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Reclaiming Empowerment: How the American Voter Can Hold Congress Accountable

By Roy Eaton

There is no question that the American voter has the means to hold Congress hostage, but do Americans have the will and intestinal fortitude to hold this branch of government accountable for their inept leadership, lack of statesmanship and total incompetence? When will we gather the will and courage to turn the tables on these irresponsible bureaucrats and hold them responsible for their actions — or lack thereof?

The Second Amendment may have given us the right to bear arms, but the 19th Amendment granted to “all” Americans, a far more powerful weapon — the right to cast a vote.

If our illustrious 113th Congress continues to damage our fragile economy by not allocating money that has been previously budgeted to fund our government, I say cast a vote against every incumbent of both chambers at their time of reelection. If Congress continues to dishonor our country by a continued unwillingness to establish a framework that will allow meaningful reforms that will fairly eliminate deficits and reduce our indebtedness, I say again, cast a vote against every incumbent of both chambers at the time of reelection. This action would clearly be an emphatic reminder as to who ultimately governs our nation and who has the true ability to hold whom hostage.

Unfortunately, our Constitution does not provide a means for recalling members of Congress. However, this does not mean a member cannot be removed from either chamber. Members of both the Senate and House of Representatives, upon a two-thirds vote within either chamber, can remove a respective member of Congress “in cases of perceived disloyalty to the United States.” I can think of a few that may meet this requirement.

I am a disgruntled American who does not agree with Congress’ stance on withholding money previously approved under our current budget, especially in an attempt to change the law of the land no matter how distasteful it may appear. Nor do I agree with the steadfast stance of any elected representative of either the Executive or Legislative branches that expresses an unwillingness to discuss and compromise in order to address major issues of contention. However, such discussions should occur far before approaching or passing deadlines that threaten our economy and divide our people, resulting in contentious rhetoric.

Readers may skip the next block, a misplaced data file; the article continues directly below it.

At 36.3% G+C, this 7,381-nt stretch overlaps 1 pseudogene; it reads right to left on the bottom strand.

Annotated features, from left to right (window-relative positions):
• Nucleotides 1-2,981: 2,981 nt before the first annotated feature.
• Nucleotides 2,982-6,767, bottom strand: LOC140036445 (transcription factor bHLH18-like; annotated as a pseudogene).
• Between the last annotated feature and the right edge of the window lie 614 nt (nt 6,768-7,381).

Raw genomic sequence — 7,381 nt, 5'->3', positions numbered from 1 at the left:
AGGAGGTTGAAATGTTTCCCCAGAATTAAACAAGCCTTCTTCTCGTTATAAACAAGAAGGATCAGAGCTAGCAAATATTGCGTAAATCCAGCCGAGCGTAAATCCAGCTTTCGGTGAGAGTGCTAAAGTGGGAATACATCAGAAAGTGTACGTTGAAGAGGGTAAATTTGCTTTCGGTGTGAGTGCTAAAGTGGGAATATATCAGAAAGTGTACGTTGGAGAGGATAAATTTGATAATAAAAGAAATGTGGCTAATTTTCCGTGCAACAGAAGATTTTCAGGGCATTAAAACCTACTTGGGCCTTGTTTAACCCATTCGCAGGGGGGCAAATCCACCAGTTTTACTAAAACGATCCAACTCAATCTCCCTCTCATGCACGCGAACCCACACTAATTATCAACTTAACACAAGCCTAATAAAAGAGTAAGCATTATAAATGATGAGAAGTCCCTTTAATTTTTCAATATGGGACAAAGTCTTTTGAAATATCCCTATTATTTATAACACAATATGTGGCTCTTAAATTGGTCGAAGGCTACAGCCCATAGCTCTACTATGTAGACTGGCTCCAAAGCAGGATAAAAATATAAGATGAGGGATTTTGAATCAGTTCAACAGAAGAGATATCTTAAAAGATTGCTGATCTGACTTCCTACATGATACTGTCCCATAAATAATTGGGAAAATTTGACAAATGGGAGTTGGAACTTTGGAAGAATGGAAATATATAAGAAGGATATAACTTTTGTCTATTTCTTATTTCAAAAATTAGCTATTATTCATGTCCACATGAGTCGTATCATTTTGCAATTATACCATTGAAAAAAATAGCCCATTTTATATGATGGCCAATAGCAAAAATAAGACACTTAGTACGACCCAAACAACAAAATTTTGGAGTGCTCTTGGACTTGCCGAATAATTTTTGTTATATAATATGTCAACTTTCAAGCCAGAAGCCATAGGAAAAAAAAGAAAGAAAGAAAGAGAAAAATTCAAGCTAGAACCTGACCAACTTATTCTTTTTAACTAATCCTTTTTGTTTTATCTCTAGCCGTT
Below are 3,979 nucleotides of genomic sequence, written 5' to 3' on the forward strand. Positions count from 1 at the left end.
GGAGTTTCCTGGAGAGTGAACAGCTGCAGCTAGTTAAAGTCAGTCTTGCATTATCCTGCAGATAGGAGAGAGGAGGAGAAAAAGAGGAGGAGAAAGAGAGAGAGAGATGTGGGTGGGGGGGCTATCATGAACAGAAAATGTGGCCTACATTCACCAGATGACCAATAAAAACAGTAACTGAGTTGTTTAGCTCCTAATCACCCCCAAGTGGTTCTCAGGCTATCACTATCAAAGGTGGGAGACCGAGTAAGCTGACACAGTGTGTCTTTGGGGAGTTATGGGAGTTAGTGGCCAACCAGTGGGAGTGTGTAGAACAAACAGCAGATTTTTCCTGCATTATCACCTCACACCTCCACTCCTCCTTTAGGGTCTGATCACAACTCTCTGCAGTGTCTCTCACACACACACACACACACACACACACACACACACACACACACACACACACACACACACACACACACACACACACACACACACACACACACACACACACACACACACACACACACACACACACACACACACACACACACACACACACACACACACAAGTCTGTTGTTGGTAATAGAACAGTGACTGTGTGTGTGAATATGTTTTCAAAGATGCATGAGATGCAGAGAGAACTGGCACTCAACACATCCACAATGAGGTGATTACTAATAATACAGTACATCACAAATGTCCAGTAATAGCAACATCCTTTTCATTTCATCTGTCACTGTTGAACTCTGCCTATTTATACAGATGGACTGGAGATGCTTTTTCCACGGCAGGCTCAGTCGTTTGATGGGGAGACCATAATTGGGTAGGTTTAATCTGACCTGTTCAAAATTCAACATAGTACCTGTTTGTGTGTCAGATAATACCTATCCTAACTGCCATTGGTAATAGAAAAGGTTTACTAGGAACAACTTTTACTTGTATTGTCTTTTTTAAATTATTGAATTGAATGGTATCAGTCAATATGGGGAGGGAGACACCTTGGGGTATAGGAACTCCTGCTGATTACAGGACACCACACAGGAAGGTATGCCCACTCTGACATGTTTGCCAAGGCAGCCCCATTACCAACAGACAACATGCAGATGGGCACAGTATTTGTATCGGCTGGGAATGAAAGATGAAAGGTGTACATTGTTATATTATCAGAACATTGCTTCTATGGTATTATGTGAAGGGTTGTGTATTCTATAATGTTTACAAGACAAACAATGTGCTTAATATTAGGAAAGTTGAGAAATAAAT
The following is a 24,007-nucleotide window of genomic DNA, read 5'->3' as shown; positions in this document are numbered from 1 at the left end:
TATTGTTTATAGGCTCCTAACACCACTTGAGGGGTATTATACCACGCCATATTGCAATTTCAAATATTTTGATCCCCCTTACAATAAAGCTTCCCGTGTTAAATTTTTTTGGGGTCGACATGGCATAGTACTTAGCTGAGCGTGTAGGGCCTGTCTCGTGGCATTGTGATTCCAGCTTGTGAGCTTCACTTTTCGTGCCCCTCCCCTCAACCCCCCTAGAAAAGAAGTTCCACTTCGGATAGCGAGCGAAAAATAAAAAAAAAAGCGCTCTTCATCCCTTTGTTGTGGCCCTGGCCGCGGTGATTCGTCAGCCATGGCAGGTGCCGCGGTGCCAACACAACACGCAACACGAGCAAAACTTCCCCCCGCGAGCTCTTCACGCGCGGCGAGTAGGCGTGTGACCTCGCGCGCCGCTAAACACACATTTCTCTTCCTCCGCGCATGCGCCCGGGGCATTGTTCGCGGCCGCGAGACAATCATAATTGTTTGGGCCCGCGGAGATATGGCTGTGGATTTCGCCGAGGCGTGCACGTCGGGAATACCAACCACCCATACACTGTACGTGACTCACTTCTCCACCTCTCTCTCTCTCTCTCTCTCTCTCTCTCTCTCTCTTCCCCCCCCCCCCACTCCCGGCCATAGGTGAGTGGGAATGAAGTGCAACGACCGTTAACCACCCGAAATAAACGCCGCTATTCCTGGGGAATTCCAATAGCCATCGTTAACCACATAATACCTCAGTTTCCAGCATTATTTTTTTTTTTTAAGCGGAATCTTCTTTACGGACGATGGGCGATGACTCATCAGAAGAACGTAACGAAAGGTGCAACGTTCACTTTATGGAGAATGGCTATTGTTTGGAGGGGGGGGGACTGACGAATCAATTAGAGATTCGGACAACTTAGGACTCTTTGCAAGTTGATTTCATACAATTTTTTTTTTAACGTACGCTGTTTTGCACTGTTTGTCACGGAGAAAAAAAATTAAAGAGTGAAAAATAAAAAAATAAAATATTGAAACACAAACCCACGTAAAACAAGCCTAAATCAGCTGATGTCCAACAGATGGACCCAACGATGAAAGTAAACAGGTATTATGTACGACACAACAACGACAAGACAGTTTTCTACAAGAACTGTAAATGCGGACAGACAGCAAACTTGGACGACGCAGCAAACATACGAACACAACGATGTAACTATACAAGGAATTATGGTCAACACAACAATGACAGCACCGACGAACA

I am a Patriot who is disgusted by the manner in which our country is not being governed. Our government continues to ignore solvable problems that pose a strengthening headwind to our economy and sovereignty, while the window of opportunity to do so is rapidly closing. Our forefathers developed our three-branch form of government to create a system of checks and balances by which to gain the confidence of the American people and govern their newly formed nation. Sadly, our current representation has, instead, chosen to exploit its weaknesses and erode our faith in our governing process.

The action I recommended above could rectify the problem in the coming years, but will do little to address our current stalemate or encourage Congress to resolve the fiscal cliff impasse, the debt ceiling that still must be addressed, and the problem of reforms that inevitably must be implemented to eliminate future deficits and reduce our spiraling national debt.

During our most recent crises, workers have been furloughed, programs altered, monuments and parks closed, and investors shaken. On Oct. 8, 2013, I learned that death benefits to our fallen soldiers were being withheld. This is not only disgraceful, but absolutely un-American.